4. Review of Current Accounting System

4.1 The accounts receivable ledger is one of CPL’s accounting systems. The purpose of the accounts receivable ledger is to record all accounting aspects of the relationship with any customer who receives credit from CPL (trade receivables). The ledger can give an overall view of the relationship between the trade receivables and CPL at any given time. Each customer will have a customer account within the accounts receivable ledger which all invoices, credit notes and payments are recorded. The balance on the accounts receivable ledger is the amount of money owed to CPL by customers.

4.2 Internal controls are policies and procedures which are adopted in order to ensure that business is being conducted appropriately, that errors are detected and adjusted in a timely manner and to ensure that legal and internal requirements are being met. There is also a need for internal controls to detect and prevent fraud within a company.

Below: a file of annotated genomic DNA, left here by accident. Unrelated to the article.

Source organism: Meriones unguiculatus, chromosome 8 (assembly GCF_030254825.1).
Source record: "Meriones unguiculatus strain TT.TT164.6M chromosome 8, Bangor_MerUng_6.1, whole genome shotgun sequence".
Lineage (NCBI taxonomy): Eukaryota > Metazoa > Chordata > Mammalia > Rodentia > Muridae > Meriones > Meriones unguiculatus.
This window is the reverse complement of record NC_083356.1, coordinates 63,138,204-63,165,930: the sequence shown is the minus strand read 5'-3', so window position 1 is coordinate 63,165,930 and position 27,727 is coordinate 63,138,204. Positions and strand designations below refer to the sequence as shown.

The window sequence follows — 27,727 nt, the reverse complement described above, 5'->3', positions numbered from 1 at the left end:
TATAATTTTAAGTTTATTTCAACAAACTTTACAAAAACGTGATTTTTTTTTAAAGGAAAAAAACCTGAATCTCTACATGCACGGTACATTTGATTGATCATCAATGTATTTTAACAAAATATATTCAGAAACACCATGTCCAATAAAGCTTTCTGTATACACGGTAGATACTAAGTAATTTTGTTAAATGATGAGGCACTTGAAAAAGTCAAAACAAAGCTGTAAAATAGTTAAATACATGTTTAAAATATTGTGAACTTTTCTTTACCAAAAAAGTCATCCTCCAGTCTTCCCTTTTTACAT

4.3 Fraud is generally defined as “the use of deception with the intention of obtaining an advantage, avoiding an obligation or causing loss to someone else or to an organisation”. Fraud is a criminal activity within the UK and is covered by the Fraud Act 2006. The types of fraud covered by law are theft, false accounting, bribery and corruption, and deception. If a person is found guilty of fraud, they are liable to a fine and imprisonment.

4.4 The accounts receivable clerk is responsible for all data input into the ledger at the end of the month, raising sales invoices and credit notes, producing monthly statements and reconciling debtor’s payments. Spreadsheets are used for credit control purposes as the ledger is run on specially written software and only updated monthly.

4.5 The credit control clerk is responsible for making online credit checks on all new credit customers and making recommendations of credit limits. They communicate with the debtors, ensure that outstanding payments...